Clubs Drugs at Colleges


Ecstasy are imprinted with smiley faces and cartoon characters, so it may look like friendly and harmless substance, but club drugs like this can kill one’s life. Administrators and drug counselors share strategies to warn students about this growing danger.

A large X on the door of a frat house does not mean that the occupants are hosting a calculus study session. And if students begin carrying around bottles of Visine, chances are it's not because they're suddenly pulling all-nighters to make the grade. Instead, these may be signs that "club drugs," named for their association with all-night parties at dance clubs, have made their way onto your campus.

Ecstasy are imprinted with smiley faces and cartoon characters, so it may look like friendly and harmless substance, but club drugs like this can kill one's life.

"X" Rooms, a growing phenomenon, indicate places where students are getting high on ecstasy, and Visine bottles are a convenient place to store the clear, liquid drug Gamma-hydroxybutyrate, commonly known as GHB.

Although those interviewed by Matrix said most college students don't use drugs, club drugs are becoming the drugs of choice for those who do. According to the 1998 National Household Survey on Drug Abuse, 17 percent of people aged 18 to 20 used illegal drugs in 1997. In 1998, the same age group's use rose to 19.9 percent.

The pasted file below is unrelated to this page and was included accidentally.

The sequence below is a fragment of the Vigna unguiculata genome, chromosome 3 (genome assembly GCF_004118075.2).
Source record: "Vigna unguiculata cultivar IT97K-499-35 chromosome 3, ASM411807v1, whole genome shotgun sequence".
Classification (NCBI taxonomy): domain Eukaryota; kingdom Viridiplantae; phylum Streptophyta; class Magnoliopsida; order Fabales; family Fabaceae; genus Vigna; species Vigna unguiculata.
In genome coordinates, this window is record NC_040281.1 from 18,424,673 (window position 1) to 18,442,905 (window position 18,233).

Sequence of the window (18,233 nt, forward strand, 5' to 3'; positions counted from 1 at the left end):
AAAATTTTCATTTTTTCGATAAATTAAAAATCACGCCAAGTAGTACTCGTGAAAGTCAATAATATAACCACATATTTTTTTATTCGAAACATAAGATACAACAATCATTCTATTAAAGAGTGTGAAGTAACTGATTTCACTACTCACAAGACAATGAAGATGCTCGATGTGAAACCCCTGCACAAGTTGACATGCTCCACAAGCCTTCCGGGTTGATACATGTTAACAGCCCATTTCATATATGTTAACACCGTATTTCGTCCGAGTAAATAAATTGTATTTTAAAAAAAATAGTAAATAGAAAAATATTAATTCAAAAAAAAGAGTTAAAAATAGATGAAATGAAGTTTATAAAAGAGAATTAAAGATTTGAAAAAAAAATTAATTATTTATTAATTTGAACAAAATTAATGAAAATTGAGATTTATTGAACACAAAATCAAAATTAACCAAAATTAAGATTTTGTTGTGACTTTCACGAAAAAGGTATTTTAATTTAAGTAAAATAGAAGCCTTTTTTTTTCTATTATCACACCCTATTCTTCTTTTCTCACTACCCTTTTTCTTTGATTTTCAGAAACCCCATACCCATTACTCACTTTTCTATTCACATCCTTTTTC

Ecstasy, methamphetamine, GHB, rohypnol, and ketamine are the substances experts are particularly worried about, Alan Leshner, director of the National Institute on Drug Abuse, said.

"Alcohol is the first and oldest club drug," Westley Clark, director of the Center for Substance Abuse Treatment, said. "To address club drugs administrators have to address the issue of drinking because if students are in a setting where their judgment is impaired from alcohol, issues like club drugs become more important."

These drugs have been around for years, but all of the early warning signs are saying use is starting to go up. The Drug Abuse Warning Network, a national probability survey of hospitals with emergency departments, conducted by the Substance Abuse and Mental Health Services Administration, shows an increase in GHB-related emergency room visits from 55 in 1994 to 1,282 in 1998. Rohypnol went from 13 cases in 1994 to 623 in 1998, and ecstasy went from 250 in 1994 to 1,142 in 1998. Ketamine- and methamphetamine-related emergency room visits have increased overall from 1994 but decreased from 1997 to 1998.

"It has not yet reached crisis proportions, but we are trying to get ahead of potential crisis proportions to prevent an epidemic," Leshner said.

Studies show that people between the ages of 18 and 29 take most of these synthetic club drugs. College students in particular have easy access to them because they are Internet savvy, which allows them to connect with manufacturers or find recipes to make the drugs themselves. And, a lot of misinformation on the Web is leading students to believe GHB is safe.

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